The private spaceflight company SpaceX is counting down to launch its first rocket from California today (Sept. 29) in what will be the debut flight of the firm's upgraded Falcon 9 rocket, and you can watch the liftoff live online.
The next-generation Falcon 9 rocket is slated to blast off from SpaceX's launch pad at California's Vandenberg Air Force Base on a test flight that will also carry the new CASSIOPE space weather satellite into orbit for the Canadian Space Agency. Liftoff is targeted for 12 p.m. EDT (1600 GMT/9 a.m. PDT).
SpaceX initially targeted a Sept. 15 launch for its new Falcon 9 rocket, but delayed the flight to address anomalies that popped up in a hot-fire engine test on Sept. 12. The rocket passed a subsequent engine test, setting the stage for today's flight. [Photos: The Rockets and Spaceships of SpaceX]
SpaceX plans to webcast the launch live beginning with a preflight event at 11:15 a.m. EDT (1515 GMT). If possible, SPACE.com will carry the SpaceX Falcon 9 launch webcast live here. You can also follow the webcast live from SpaceX directly here: http://www.spacex.com/webcast/
In addition to launching the Canada'sCASSIOPE satellite, SpaceX hopes to test ground-breaking new reusable rocket technology during today's test flight. The test, which will occur after the Falcon 9 rocket's first stage separates from its upper stage, is designed to test post-launch rocket booster maneuvering for future reusable rockets.
"After stage separation, the first-stage booster will conduct a retro burn to reorient and slow itself, before re-entering Earth's atmosphere," SpaceX spokeswoman Hannah Post told SPACE.com in an email. "It will then conduct a second burn to further reduce velocity before splashing down in the Pacific Ocean. It is important to note that this is not a priority for this flight and SpaceX does not expect success with this first test."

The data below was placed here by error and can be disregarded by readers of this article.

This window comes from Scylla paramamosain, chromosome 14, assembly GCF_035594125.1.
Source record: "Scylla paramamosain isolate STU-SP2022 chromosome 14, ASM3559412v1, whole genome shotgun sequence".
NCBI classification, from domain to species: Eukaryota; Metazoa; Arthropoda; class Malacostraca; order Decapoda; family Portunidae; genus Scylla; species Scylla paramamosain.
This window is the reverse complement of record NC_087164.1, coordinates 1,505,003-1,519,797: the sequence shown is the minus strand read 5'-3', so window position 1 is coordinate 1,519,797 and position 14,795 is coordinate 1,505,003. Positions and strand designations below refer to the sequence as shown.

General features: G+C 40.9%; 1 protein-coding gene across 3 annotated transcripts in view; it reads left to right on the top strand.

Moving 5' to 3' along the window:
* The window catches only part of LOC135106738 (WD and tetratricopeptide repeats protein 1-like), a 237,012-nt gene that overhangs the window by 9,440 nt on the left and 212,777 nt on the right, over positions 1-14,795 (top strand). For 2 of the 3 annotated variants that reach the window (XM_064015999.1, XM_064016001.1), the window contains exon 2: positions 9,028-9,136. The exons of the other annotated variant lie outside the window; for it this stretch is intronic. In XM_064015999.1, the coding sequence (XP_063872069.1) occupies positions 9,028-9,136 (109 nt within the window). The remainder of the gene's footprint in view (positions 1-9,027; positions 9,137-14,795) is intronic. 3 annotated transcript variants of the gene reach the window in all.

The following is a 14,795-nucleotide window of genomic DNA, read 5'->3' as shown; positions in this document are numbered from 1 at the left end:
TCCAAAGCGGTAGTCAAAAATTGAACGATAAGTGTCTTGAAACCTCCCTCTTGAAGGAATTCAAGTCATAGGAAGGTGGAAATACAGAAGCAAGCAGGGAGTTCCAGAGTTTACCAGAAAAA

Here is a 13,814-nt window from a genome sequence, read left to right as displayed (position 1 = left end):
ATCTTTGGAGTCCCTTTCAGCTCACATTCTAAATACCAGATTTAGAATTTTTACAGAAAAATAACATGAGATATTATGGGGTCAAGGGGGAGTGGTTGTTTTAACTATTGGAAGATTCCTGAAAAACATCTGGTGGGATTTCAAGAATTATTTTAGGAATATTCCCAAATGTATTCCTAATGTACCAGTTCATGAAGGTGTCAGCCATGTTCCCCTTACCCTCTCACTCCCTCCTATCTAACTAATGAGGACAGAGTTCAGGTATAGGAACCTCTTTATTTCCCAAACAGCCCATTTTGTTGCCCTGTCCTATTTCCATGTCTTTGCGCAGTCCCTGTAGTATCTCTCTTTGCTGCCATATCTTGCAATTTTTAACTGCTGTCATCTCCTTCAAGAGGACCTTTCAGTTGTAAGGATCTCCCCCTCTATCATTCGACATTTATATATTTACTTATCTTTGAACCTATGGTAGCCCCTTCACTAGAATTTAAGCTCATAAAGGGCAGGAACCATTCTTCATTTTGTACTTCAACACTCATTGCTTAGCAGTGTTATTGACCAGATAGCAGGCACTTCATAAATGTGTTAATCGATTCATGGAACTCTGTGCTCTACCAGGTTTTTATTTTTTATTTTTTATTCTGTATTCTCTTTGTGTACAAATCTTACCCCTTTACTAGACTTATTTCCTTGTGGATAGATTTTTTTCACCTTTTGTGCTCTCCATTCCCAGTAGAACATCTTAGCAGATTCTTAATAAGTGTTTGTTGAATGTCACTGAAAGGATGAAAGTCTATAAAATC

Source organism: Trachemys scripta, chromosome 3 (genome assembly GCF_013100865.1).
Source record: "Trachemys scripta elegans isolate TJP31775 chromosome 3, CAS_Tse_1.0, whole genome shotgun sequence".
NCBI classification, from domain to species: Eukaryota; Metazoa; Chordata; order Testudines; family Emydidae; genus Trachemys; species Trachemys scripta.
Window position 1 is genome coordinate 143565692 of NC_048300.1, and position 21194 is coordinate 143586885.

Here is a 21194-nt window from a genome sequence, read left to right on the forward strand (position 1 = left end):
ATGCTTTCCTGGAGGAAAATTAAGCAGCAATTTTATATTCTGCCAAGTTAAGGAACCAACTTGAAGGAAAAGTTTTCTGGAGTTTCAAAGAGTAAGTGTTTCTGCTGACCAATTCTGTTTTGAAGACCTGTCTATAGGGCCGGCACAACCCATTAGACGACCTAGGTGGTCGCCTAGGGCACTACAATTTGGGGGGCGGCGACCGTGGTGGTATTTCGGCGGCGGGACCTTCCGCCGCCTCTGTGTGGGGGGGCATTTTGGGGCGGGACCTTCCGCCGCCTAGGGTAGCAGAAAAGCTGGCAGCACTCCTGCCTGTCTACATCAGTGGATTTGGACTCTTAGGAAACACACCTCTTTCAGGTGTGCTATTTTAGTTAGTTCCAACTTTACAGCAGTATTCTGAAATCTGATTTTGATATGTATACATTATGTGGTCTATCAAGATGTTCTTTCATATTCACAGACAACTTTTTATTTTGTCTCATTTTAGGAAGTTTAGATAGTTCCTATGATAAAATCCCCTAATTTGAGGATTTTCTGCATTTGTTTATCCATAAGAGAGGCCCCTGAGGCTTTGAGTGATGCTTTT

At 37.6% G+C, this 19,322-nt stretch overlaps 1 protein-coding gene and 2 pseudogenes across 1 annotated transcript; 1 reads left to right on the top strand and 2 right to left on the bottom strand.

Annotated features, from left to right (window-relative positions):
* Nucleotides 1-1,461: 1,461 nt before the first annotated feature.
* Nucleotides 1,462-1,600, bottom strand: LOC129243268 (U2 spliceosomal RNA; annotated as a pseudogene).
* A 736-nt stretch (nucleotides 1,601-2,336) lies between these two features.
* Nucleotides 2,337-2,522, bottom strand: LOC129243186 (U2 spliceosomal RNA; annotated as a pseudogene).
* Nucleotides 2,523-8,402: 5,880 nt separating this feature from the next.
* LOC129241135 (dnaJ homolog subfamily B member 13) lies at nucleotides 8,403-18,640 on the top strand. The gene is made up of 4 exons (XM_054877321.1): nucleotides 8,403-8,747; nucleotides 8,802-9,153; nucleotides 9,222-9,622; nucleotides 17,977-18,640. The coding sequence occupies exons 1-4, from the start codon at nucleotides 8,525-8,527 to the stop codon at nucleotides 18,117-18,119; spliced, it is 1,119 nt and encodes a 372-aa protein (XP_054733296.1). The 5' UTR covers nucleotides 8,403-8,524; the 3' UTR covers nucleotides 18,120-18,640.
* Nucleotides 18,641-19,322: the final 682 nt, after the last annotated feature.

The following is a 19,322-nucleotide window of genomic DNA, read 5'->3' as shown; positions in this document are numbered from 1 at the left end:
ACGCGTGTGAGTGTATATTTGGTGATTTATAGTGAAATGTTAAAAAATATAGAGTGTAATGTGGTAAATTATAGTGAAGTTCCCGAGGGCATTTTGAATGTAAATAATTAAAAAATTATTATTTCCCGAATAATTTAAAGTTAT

Elon Musk, SpaceX's billionaire founder and CEO, has said in the past that his company is actively pursuing a completely reusable rocket launch system. That system includes flyback rocket boosters capable of vertical landings. The company has even developed an innovative reusable Grasshopper rocket prototype, which has performed several spectacular test flights at the firm's McGregor, Texas.
Today's launch will mark the sixth launch of a SpaceX Falcon 9 rocket since 2010, but it is SpaceX's first from the West Coast. The five earlier launches launched lifted off from Florida, where SpaceX has launch site at the Cape Canaveral Air Force Station. [SpaceX's Holy Grail: Reusable Rocket Vision of Elon Musk (Exclusive Video)]
"The site's location on the California coastline provides access to high inclination and polar orbits, frequently used by satellite communication constellations, defense intelligence and Earth-observing satellites, and some lunar missions," Post explained.
SpaceX is using Space Launch Complex 4 at Vandenberg, which was first used for Atlas rockets in 1962 and later used for Titan 4 launches until 2005. SpaceX completed its modifications to the launch pad in 2012 and plans to use the site for Falcon 9 launches, as well as its planned mega-rocket, the Falcon Heavy.
The upgraded Falcon 9 rocket is also SpaceX's first Falcon 9 flight not dedicated toward the firm's Dragon space capsule program. The first Falcon 9 test flight in June 2010 carried a mockup of the Dragon capsule, will full-up Dragon spacecraft riding on later versions.
SpaceX's Falcon 9 rocket is a two-stage launch vehicle that stands 224.4 feet (68.4 meters) tall and is powered by nine Merlin engines also developed by the company.